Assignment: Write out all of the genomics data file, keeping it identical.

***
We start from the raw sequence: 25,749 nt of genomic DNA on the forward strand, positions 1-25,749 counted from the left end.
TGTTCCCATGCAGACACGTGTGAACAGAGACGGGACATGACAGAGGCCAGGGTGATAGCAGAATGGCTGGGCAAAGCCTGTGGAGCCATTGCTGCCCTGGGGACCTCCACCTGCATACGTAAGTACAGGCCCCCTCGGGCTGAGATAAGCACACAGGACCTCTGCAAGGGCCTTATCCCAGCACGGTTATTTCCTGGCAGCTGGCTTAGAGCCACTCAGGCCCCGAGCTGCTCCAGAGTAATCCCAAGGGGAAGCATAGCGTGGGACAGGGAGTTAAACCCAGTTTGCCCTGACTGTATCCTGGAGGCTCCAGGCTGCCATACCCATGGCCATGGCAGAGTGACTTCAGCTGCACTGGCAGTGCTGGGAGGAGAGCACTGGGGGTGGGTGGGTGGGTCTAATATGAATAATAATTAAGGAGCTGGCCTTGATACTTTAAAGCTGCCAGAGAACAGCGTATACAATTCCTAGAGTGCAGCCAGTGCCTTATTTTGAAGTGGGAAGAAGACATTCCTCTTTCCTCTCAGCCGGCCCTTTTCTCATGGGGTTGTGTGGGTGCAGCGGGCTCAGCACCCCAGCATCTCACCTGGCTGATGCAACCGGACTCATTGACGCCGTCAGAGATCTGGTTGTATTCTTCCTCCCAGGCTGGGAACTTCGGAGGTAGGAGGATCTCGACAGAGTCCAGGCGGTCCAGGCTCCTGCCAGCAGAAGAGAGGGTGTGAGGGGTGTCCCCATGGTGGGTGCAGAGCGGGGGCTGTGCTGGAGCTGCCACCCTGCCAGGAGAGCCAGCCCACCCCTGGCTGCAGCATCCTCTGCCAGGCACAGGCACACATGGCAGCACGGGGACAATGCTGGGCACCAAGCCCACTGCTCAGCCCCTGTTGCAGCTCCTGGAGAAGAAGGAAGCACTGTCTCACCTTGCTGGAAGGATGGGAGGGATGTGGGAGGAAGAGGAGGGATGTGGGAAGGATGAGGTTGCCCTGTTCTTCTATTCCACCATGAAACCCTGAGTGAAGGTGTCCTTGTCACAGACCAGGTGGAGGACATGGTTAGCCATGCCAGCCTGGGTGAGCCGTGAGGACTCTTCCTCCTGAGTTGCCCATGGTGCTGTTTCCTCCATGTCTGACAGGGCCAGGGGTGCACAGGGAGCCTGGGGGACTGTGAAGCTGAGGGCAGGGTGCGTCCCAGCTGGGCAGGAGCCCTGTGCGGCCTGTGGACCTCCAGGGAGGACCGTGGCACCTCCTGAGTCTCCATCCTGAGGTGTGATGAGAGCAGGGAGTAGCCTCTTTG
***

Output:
We start from the raw sequence: 25,749 nt of genomic DNA on the forward strand, positions 1-25,749 counted from the left end.
TGTTCCCATGCAGACACGTGTGAACAGAGACGGGACATGACAGAGGCCAGGGTGATAGCAGAATGGCTGGGCAAAGCCTGTGGAGCCATTGCTGCCCTGGGGACCTCCACCTGCATACGTAAGTACAGGCCCCCTCGGGCTGAGATAAGCACACAGGACCTCTGCAAGGGCCTTATCCCAGCACGGTTATTTCCTGGCAGCTGGCTTAGAGCCACTCAGGCCCCGAGCTGCTCCAGAGTAATCCCAAGGGGAAGCATAGCGTGGGACAGGGAGTTAAACCCAGTTTGCCCTGACTGTATCCTGGAGGCTCCAGGCTGCCATACCCATGGCCATGGCAGAGTGACTTCAGCTGCACTGGCAGTGCTGGGAGGAGAGCACTGGGGGTGGGTGGGTGGGTCTAATATGAATAATAATTAAGGAGCTGGCCTTGATACTTTAAAGCTGCCAGAGAACAGCGTATACAATTCCTAGAGTGCAGCCAGTGCCTTATTTTGAAGTGGGAAGAAGACATTCCTCTTTCCTCTCAGCCGGCCCTTTTCTCATGGGGTTGTGTGGGTGCAGCGGGCTCAGCACCCCAGCATCTCACCTGGCTGATGCAACCGGACTCATTGACGCCGTCAGAGATCTGGTTGTATTCTTCCTCCCAGGCTGGGAACTTCGGAGGTAGGAGGATCTCGACAGAGTCCAGGCGGTCCAGGCTCCTGCCAGCAGAAGAGAGGGTGTGAGGGGTGTCCCCATGGTGGGTGCAGAGCGGGGGCTGTGCTGGAGCTGCCACCCTGCCAGGAGAGCCAGCCCACCCCTGGCTGCAGCATCCTCTGCCAGGCACAGGCACACATGGCAGCACGGGGACAATGCTGGGCACCAAGCCCACTGCTCAGCCCCTGTTGCAGCTCCTGGAGAAGAAGGAAGCACTGTCTCACCTTGCTGGAAGGATGGGAGGGATGTGGGAGGAAGAGGAGGGATGTGGGAAGGATGAGGTTGCCCTGTTCTTCTATTCCACCATGAAACCCTGAGTGAAGGTGTCCTTGTCACAGACCAGGTGGAGGACATGGTTAGCCATGCCAGCCTGGGTGAGCCGTGAGGACTCTTCCTCCTGAGTTGCCCATGGTGCTGTTTCCTCCATGTCTGACAGGGCCAGGGGTGCACAGGGAGCCTGGGGGACTGTGAAGCTGAGGGCAGGGTGCGTCCCAGCTGGGCAGGAGCCCTGTGCGGCCTGTGGACCTCCAGGGAGGACCGTGGCACCTCCTGAGTCTCCATCCTGAGGTGTGATGAGAGCAGGGAGTAGCCTCTTTG